August 17, 2018 | Business Plans
Electronically stored information (ESI), whether emails, spreadsheets, text documents, or others, is routinely requested as evidence in lawsuits. Destroying that data, or being unable to produce it during the discovery process, can result in some harsh legal penalties.
Misconduct during e-discovery includes deleting, destroying, or otherwise not following court orders to preserve electronically stored information. A default judgment in favor of the plaintiff is often entered in those cases where evidence is intentionally destroyed and lost as these actions prejudice the case.
Stay in Compliance
Here are some standard guidelines often used in order to comply with e-discovery:
Issuing a “litigation hold” to employees of a business when a lawsuit appears reasonably imminent. This is ordering that evidence be preserved until discovery is complete. The hold should be re-issued periodically so that it remains fresh in the minds of all staff members and that any new employees are aware of it.
Ensuring key players understand what the hold instruction involves. This must include all of those employees who likely have information relevant to a case.
Instructing all employees to produce electronic copies of their active relevant files and making certain that all tapes or copies are identified and safely stored. This may very well require storing them in a separate location to eliminate any possibility that backup tapes could be accidentally recycled.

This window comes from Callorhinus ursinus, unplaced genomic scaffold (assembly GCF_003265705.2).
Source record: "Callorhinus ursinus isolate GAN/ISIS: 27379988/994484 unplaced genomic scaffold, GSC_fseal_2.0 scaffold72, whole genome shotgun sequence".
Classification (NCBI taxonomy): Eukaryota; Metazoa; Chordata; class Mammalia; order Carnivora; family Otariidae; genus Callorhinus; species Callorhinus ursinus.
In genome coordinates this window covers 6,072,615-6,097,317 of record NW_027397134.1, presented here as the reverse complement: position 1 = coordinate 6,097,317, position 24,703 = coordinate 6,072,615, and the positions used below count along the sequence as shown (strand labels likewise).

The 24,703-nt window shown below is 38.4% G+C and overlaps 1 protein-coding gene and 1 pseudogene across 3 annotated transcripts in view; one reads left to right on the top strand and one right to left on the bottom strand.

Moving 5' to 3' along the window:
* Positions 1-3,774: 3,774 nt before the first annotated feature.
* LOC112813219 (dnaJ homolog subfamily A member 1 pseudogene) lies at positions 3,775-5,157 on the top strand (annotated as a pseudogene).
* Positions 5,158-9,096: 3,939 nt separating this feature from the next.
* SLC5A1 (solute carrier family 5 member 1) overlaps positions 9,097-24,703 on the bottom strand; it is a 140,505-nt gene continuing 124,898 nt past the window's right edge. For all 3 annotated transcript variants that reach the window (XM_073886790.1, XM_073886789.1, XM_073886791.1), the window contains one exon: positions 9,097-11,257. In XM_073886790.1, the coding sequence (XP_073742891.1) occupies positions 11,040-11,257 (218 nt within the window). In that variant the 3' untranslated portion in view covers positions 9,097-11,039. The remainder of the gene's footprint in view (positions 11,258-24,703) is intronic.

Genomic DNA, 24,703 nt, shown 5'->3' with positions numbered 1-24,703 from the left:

Be Prepared. All businesses should be prepared in case they become involved in litigation. Companies should work with their attorneys to establish and follow e-discovery best practices. This can significantly improve the ability to furnish electronically stored information. Your attorneys may also recommend getting additional help by hiring an experienced computer forensics professional who can assist in these ways:
Locating and preserving data. A business needs to be able to retrieve and preserve old information while creating and maintaining new data. A specialist can help assess your organization’s ability to do this. This “health check” can be invaluable, and should it uncover a fundamental flaw in storage techniques that might otherwise have been uncovered during the litigation discovery process.
Maintaining a proper chain of custody. If, during litigation, the information’s integrity or thoroughness is questioned, it may not be allowed as evidence. A computer forensics professional helps ensure that the data is unaltered and complete and provides assurance that data has not been manipulated.
Minimizing disruption. Daily operations can quickly be affected by extensive e-discovery requests. A specialist can help minimize these disruptions.
Providing insight and guidance. Should the data to be turned over be potentially problematic, a computer forensics professional can alert a company’s attorneys. This gives them a better position to avert problems and handle unexpected issues.
Testifying to the legitimacy of the discovery. Forensic computer professionals can be used as expert witnesses to testify how the information was gathered. This sends a strong message to the court that appropriate protocols were followed to ensure the information was complete and reliable.
Your company may never need to go to court, but it’s a good idea to make sure it’s ready — just in case. Your attorney and a computer forensics professional can help identify the challenges your IT infrastructure may present and can help your business be more efficient and cost-effective in the way it electronically stores and preserves information.